Op-ed submitted by Hannah Grunwald ’14


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0 comments

  1. 0
    An Admirer says:

    Thank you so much for sharing your experience. It is a brave and remarkable thing how well you articulated your story and the wise message that “After all, what is life but a mosaic of individual moments together?” Like you, I’ve had defining moments with people at this school, both when I was the one who needed help, and when I was the one giving help.

    How we conduct ourselves individually shouldn’t be influenced by our affiliations. But the groups we are affiliated with have the potential to be determined by the actions and attitudes of strong individuals. Groups have the power use their influence for good. Like you, I’ve had experiences where I was vulnerable, and brothers from DU and Phi Psi went above and beyond. I think if the kind of individuals we’ve both encountered at the frats infuse their kindness and generosity of spirit into the personality of the organizations as wholes, the fraternities can and will use their influence for widespread good on campus.

  2. 0
    Ana '13 says:

    Once again I’m struck by the willingness of my classmates to share so much of themselves and open up their hearts and lives to enhance our collective perspective. You’re loved, Hannah.

  3. 0
    Emma S says:

    First of all, I love you Hannah — you are an AMAZING human being, and I knew this to be true from the first time we met almost four years ago at Ride the Tide. It usually takes me a long while to trust a person, but something about you resonated — kind and just outgoing enough not to scare me into shyness, beautiful, honest, full of enthusiasm for our shared new adventure that was Swarthmore. You were brave and open in our discussions, as well as a great listener. Knowing you’d be here, too, became another reason for me to look forward to the Fall. I will make sure to tell you truths more often in person.

    Secondly, incredibly meaningful, substantial, well written Op-Ed. This is what the current discussion on Greek life needs to be about to — NOT juvenile-ly slandering the well-thought-out contriebutions of others, nor going on a crusade of tying everything about Greek life here on campus into one positive or negitive definition. You have something significant to bring to the conversation and bravely put it out there with your signature.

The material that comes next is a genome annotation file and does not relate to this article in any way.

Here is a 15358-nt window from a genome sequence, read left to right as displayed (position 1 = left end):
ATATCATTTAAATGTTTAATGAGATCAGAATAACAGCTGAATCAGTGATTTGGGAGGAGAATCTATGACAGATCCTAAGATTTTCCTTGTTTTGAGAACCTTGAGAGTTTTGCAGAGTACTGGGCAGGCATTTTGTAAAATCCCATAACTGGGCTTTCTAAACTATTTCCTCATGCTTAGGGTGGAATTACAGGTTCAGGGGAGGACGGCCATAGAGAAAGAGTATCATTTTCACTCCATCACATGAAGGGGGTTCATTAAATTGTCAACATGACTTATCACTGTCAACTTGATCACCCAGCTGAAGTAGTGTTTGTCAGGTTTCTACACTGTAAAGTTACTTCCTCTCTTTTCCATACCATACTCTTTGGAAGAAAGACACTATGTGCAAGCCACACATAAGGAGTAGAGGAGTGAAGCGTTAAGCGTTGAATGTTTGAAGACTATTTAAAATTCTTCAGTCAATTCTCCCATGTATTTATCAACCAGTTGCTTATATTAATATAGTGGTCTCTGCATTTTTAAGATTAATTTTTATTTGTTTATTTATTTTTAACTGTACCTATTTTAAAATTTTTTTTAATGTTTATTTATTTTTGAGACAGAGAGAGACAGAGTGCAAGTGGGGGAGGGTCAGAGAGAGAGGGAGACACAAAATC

Personally, I like to partake of the free alcohol provided by the frats from time to time, and to occasionally spend some time inside the Houses with friends if the other parties on campus aren’t quite to our liking. My one interaction with brothers inside the House, aside from the ones relegated to drink-duty, was when I (bravely?) came over to Phi Si from Olde Club during a show to use the restroom early one Saturday night. It was their alumni weekend, and a rather motley and intoxicated group of alums politely invited me inside and insisted on guarding the bathroom door while I peed — they wanted to make sure no riffraff tried to walk in and take advantage of my ‘compromised’ state? In any case, they drunkenly insisted on being my protectors, stayed back from the door far enough so that when I walked out they were not too close for comfort, and then kindly wished me a pleasant evening. I did not need their protection and found the whole situation rather ridiculous, but looking back it was kinda sweet and I certainly wasn’t made at all uncomfortable, rather I was amused.

    I find the way in which students such as Parker and others who’ve shared personal experiences were treated in the fraternities to be awful. If I remember the string of posts following Parker’s Op-Ed correctly, so have brothers. I in no way challenge the bravery of these individuals who have shared such personal stories of hurt nor the value of their stories, and believe they are essential to the current discussion of